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Help Clients Plan Menus for Weight Loss Success

By Lindsey Getz

Menu planning can have a huge impact on keeping the waistline slim and trim, but this is an area in which your clients probably struggle. We all know it’s easier to grab fast food and that making plans to eat at home most nights is a challenge. But if you arm your clients with practical tips, they’ll realize that eating at home is doable—whether or not they’re battling overweight or obesity.

“Whether you’re obese or just looking to eat healthfully, menu planning is going to be quite similar,” says Susan Nicholson, RD, LD, syndicated columnist for 7-Day Menu Planner and author of 7-Day Menu Planner for Dummies. “Menu planning for a healthier lifestyle is something everyone can benefit from.”

The Planning Phase

The first step to menu planning is to find time to sit down and plan for the week’s meals. During this phase, it’s important to be realistic. Tell clients not to plan meals that are time consuming if they don’t have the time available. Cooking at home doesn’t have to mean preparing extravagant meals.

“We all have the best intentions to go to the grocery store and buy lots of fruits and vegetables. Then we find that, by the end of the week, we didn’t have time to prepare them and ended up going to the drive-thru because it was fast and easy,” says Andrea N. Giancoli, MPH, RD, nutrition policy consultant to the California Center for Public Health Advocacy and a spokesperson for the Academy of Nutrition and Dietetics (the Academy). “You have to recognize the kind of lifestyle you really have. There’s no shame in buying a packaged bag of salad or frozen vegetables that are easy to prepare and make life simpler. It’s healthful convenience food.”

It’s also important to plan your meals around your activities. “Think about what you have going on each night,” Nicholson explains. “You have to plan a menu that will fit your schedule, even for the days you have activities, in order to be successful in sticking with your plans.”

Nicholson says the best way to plan for busy nights is to cook meals that will produce leftovers. The key to menu planning is always thinking ahead. “You might make a double or triple recipe of meatloaf and on the night you have an activity, eat a meatloaf sandwich,” she suggests. “You could incorporate that with a green salad in a bag for a nice meal that wasn’t a lot of effort and can still be eaten on a busy night.”

Making Smart Choices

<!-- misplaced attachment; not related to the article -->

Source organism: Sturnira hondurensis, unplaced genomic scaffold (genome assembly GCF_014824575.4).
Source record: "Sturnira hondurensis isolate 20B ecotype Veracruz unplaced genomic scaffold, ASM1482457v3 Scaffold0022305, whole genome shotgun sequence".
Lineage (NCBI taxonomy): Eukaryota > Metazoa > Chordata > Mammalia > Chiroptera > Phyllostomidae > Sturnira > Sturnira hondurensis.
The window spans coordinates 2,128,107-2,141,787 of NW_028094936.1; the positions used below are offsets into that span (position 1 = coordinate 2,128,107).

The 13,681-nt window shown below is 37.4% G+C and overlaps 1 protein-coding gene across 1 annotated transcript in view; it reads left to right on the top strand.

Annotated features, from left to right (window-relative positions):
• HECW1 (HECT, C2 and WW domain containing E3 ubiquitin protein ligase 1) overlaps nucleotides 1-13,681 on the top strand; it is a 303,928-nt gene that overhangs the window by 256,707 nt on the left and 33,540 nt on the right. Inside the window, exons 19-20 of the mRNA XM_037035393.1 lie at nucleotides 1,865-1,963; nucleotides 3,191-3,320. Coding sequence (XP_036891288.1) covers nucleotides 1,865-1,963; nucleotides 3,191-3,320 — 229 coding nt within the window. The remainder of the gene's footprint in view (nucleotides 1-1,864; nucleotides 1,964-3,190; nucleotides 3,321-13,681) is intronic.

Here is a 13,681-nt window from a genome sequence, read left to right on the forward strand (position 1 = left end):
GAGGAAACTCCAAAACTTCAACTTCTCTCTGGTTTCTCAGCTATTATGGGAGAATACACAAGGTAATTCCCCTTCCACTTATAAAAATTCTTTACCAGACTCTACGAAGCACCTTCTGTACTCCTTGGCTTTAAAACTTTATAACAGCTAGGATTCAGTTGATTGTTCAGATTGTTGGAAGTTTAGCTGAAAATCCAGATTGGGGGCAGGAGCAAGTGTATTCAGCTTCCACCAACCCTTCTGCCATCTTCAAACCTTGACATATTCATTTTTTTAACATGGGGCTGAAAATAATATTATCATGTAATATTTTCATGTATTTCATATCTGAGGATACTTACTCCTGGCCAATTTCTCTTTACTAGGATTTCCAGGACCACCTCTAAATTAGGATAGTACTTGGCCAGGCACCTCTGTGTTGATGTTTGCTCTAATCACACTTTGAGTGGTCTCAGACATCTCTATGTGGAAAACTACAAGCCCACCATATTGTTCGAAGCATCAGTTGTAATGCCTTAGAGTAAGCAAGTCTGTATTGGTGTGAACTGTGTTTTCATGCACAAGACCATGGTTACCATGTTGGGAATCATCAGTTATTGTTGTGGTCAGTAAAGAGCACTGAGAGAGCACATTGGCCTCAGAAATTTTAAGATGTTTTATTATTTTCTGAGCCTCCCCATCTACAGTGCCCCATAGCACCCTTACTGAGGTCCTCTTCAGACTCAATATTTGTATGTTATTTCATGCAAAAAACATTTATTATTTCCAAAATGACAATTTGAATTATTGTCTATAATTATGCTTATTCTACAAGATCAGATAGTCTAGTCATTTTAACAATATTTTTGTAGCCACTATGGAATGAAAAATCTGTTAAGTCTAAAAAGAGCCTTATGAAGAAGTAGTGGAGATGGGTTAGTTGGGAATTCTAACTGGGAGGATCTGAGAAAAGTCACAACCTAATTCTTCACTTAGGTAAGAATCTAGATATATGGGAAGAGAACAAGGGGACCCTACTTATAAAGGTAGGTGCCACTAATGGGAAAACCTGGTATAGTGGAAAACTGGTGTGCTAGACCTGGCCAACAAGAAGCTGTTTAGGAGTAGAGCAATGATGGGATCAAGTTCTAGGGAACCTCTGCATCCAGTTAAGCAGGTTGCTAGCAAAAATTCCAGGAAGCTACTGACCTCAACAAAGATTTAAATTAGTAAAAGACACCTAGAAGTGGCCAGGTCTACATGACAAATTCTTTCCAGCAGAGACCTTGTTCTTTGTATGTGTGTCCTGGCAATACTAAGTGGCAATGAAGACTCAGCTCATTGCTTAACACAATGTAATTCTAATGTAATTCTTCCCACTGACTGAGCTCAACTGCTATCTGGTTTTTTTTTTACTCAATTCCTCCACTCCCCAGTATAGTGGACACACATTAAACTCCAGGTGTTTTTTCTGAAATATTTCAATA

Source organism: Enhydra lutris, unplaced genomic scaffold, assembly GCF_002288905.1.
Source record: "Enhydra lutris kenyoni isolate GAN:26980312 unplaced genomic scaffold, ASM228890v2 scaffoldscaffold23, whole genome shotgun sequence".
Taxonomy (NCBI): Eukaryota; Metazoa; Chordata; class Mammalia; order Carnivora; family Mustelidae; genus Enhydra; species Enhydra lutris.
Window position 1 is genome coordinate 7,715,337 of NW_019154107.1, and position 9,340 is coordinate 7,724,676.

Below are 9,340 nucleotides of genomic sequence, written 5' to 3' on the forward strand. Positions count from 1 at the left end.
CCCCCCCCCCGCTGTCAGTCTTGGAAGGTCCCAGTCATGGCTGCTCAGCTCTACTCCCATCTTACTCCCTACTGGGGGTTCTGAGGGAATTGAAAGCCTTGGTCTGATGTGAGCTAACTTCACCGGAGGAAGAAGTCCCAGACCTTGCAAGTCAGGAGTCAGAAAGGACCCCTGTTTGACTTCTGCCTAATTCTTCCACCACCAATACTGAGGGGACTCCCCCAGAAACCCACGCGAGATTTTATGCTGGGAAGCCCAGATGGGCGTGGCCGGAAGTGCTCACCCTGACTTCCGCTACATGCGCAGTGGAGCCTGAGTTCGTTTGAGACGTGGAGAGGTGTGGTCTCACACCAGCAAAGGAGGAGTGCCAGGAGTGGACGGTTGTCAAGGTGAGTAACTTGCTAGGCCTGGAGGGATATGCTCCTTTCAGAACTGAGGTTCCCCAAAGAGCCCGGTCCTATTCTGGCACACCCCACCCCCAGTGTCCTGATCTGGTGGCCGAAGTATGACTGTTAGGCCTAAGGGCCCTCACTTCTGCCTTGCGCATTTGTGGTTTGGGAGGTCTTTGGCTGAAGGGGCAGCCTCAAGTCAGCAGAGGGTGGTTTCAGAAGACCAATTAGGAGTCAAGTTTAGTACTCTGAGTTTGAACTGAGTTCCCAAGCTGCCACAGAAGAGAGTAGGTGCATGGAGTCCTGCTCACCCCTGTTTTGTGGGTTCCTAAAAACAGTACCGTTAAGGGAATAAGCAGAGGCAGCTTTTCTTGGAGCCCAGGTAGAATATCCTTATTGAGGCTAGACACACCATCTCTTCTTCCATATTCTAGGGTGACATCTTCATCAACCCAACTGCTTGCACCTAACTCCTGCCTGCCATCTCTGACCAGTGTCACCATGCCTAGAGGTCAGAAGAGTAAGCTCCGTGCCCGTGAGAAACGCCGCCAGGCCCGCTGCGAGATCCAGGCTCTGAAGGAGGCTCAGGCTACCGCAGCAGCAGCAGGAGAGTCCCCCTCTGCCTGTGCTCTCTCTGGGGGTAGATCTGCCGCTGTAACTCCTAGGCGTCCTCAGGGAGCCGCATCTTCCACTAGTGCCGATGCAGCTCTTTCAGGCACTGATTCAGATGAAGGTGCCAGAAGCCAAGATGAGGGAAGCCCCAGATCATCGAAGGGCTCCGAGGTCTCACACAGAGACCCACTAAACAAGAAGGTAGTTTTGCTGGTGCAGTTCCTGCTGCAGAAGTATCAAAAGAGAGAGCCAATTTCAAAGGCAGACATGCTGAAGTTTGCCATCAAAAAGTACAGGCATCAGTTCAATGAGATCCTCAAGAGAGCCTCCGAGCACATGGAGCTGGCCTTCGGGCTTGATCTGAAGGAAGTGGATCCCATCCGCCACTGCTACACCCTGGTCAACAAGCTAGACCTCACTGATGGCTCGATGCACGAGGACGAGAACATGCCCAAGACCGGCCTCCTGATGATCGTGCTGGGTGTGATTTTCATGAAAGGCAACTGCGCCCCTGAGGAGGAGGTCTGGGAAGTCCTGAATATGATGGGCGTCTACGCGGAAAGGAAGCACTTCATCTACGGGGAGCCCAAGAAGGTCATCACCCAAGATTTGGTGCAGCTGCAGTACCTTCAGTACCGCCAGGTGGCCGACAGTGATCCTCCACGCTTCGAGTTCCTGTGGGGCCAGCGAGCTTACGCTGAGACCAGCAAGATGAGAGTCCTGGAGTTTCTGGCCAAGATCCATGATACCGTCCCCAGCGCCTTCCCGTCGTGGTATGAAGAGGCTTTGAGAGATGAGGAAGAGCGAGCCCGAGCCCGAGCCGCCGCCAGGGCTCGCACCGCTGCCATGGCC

While advising clients to plan meals, recommend they consider portion sizes and eat three meals per day. “A lot of the overweight clients I see are skipping breakfast, snacking at lunch or grabbing fast food, and then eating a huge dinner and snacking again in the evening,” says Melissa Joy Dobbins, MS, RD, CDE, a spokesperson for the Academy as well as the diabetes educator for NorthShore University HealthSystem in the Chicago area. “I’d like to see people plan for a bigger breakfast with more protein—and definitely get away from the traditional high-carb breakfast. I’m a big promoter of eggs for breakfast or even eating ‘dinner for breakfast.’ Have healthful dinner leftovers like chicken and wild rice. There’s no rule that says you have to eat breakfast foods for breakfast.”

“Try to eat protein for breakfast because it holds you longer,” Nicholson says. “If you can divide your day’s food into five or six feedings, you’ll never get so ravenously hungry that you overeat at any one meal. Start your plans with a daily healthful breakfast such as eggs, toast, and fruit and go from there.”

Starting off with a fruit or vegetable right from the start is a great way to set the precedent for a day of healthful eating. To incorporate more fruits and vegetables throughout the day, Giancoli suggests clients always keep a running tally in their head. “At every meal and snack you should have at least one or the other, if not both,” she says. “You’re aiming to have at least two pieces of fruit and two vegetables per day. It’s better to have more, but that’s a good starting point. If you throw a banana on top of your cereal at breakfast, you’ve already taken care of one. Planning ahead makes this easier to accomplish.”

And, of course, once you make your menu plans for the week, aim to stick with them. Tell clients to avoid shopping while they’re hungry, which often makes it difficult to stick to their plan. “I give my patients a nutrient-rich shopping list so they’re prepared,” Dobbins says. “Give your clients some ideas of foods they may have forgotten they liked, such as black beans or hummus. Help them realize it’s not as hard to incorporate these foods into their menu planning as they may have thought.” 

— Lindsey Getz is a freelance writer based in Royersford, Pennsylvania.